Elisabeth Hasselbeck, co-host of Fox and Friends, entered into a heated debate with White House Press Secretary Josh Earnest on Wednesday, over President Obama's reaction to last week's Paris attacks. She summed up the president's attitude as "aloof, apathetic ... and quite cavalier," and Earnest wasn't having it.
Speaking from Manila, Earnest was also asked to explain Secretary of State John Kerry's comment about seeing a "rationale" for the Charlie Hebdo attacks, but not last week's Paris massacre. Elissabeth Hasselbeck also insisted he explain President Obama's remark that the latest Paris attacks were a "setback" in the ongoing worldwide battle against extremists.
The White House's top spokesman had an intense argument with a Fox News host over the Paris attack https://t.co/haC38EVgT2
— Business Insider (@businessinsider) November 18, 2015
"Would you go back and ask for that language to be changed at this point, to reflect some sort of solidarity and intentional aggression against ISIS? I mean, to call this understandable as it relates to Charlie Hebdo and call this a 'setback' seems awful, at least to the American people," Elisabeth Hasselbeck asked Josh Earnest.
The Press Secretary's reply was that people must focus on what President Obama does and not so much on the language he used. He told Hasselbeck that American people need to look at a "transcript of Obama's remarks" in which he describes last week's massacre as "sickening" and expresses his sorrow.
"I would encourage you to spend just as much time focusing on the president's actions as you do his words," he said.
"Josh, I will stop you there," Elisabeth Hasselbeck interrupted, much to the chagrin of Josh Earnest.
"Let me finish my answer," he responded. "If you have me on your show to talk about a serious issue, give me an opportunity to answer the question."
"I would love for you to answer it," she fired back.
— POLITICO (@politico) November 19, 2015
"Elisabeth, if you want to have me on the show to talk about something serious as national security, ask me a question and I’ll answer it," the press secretary reiterated.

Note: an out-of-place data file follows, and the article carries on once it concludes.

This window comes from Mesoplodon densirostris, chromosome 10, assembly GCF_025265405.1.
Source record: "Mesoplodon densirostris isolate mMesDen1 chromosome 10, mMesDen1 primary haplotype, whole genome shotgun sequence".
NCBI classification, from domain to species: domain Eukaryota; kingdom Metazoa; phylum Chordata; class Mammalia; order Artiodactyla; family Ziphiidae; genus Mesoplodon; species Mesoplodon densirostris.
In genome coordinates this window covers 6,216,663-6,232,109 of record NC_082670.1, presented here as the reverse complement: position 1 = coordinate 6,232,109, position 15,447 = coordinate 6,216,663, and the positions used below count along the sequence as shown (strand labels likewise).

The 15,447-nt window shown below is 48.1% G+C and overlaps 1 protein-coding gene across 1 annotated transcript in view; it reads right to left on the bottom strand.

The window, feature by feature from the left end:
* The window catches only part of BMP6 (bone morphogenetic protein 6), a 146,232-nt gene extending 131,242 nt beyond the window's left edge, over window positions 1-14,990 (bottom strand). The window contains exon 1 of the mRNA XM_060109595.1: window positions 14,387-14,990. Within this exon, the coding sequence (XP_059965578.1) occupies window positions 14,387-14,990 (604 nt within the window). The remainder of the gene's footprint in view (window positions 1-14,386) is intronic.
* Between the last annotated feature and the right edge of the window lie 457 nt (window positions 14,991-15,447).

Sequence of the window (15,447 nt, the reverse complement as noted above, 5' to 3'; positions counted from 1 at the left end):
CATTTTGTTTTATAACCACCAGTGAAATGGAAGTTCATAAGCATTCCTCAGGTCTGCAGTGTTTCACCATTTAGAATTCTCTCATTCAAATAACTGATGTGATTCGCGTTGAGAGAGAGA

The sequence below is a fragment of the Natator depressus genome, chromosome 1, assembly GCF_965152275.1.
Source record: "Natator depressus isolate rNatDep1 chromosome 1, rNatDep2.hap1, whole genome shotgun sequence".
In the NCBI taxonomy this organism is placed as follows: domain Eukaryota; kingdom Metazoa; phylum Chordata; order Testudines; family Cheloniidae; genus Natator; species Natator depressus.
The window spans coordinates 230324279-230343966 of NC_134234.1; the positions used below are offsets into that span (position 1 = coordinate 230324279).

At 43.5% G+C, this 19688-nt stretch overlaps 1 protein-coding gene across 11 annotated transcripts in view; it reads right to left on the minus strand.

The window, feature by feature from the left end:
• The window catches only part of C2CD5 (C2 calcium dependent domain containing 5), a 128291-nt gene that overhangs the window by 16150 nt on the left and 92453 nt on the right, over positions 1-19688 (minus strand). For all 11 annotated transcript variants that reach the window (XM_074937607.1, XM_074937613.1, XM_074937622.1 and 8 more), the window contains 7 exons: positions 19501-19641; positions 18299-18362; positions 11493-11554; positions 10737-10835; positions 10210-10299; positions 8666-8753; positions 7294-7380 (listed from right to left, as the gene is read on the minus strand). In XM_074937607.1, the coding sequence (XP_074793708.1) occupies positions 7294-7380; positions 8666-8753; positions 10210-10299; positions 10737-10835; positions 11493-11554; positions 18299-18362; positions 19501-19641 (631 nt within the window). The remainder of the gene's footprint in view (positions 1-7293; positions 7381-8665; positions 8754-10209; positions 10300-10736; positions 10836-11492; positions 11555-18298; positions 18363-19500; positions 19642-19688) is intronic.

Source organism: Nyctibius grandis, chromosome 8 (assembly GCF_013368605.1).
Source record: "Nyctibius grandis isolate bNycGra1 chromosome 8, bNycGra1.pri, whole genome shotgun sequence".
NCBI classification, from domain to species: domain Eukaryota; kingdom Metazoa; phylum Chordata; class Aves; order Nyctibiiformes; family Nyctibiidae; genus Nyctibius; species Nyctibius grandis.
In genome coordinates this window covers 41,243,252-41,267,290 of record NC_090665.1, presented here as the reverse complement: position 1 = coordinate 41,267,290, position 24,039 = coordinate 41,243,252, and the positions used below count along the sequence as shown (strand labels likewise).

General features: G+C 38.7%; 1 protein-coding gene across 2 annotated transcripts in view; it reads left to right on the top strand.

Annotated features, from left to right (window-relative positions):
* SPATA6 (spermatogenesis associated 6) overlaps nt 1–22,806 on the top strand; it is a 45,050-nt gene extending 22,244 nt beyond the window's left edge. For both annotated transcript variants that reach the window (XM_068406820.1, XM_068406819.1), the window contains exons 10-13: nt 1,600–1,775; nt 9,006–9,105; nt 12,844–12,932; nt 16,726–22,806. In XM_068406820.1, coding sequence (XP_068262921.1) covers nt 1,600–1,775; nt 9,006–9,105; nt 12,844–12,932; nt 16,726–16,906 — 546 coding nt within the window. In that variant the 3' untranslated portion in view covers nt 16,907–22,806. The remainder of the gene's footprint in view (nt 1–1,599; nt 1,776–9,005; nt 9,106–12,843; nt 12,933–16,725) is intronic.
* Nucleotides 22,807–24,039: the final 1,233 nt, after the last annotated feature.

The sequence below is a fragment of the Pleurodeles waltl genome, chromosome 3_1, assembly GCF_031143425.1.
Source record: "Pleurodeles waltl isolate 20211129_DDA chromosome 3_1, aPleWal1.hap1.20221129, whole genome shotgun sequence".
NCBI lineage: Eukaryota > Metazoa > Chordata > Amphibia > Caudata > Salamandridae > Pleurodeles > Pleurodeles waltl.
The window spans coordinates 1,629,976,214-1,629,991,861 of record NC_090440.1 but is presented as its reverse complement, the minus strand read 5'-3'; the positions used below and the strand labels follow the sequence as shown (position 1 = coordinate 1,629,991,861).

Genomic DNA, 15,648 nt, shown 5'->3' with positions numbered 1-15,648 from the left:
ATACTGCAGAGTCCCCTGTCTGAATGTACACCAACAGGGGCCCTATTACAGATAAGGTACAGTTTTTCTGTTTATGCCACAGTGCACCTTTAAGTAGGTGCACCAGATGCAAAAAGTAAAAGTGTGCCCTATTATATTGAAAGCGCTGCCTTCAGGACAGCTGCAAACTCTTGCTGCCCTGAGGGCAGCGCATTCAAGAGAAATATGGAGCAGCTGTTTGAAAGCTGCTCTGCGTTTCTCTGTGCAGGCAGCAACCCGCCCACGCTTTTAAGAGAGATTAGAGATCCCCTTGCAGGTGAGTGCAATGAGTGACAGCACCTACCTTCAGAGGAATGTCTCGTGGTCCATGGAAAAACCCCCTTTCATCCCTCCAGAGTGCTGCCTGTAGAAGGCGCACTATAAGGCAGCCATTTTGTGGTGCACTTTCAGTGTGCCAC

Elisabeth Hasselbeck continued arguing and talking over her guest.
"Josh, we’ve played fair before," she said, cutting off Earnest as he began to respond. "I would let you know the president's words matter to me, not just to the American people but to those around the globe who are very concerned now. Our president's words matter. He called it a 'setback' why? Just a 'setback' seems cavalier. Go ahead and answer the question."
"Elisabeth, if you would consider the president's remarks, you will note that he called the attacks 'sickening' and expressed profound sorrow of what precisely had occurred. But I would encourage you to spend time to focus on the president's actions," Earnest said, trying his best to outline the steps the president has made since the attacks.
"Hours after this terrible terrorist attack took place, the president was on the phone with the president of France to offer any support that they needed in conducting the investigation, carrying out any responses they choose to carry out," he went on. "Hours later, the president convened a meeting of his national security team. The president invited the attorney general, secretary of defense and other leaders to discuss exactly what the U.S. response should be. The first question that the president asked in that meeting was to make sure, to verify that all of the necessary steps were being taken inside the United States to ensure the safety and security of the American people and the U.S. homeland. After that, there was an extended conversation about the intelligence and about what sort of military steps we could take to ramp up our efforts inside of Syria and make sure we can support our French allies if they chose to ramp up their efforts inside of Syria. That’s what they've done and we've supported them as they've done that."
Did you catch Elisabeth Hasselbeck and Press Secretary Josh Earnest on Wednesday? What's your take on her insistence that President Obama was "aloof, apathetic ... and quite cavalier," as opposed to Earnest's urging that Americans regard the president's actions over his words?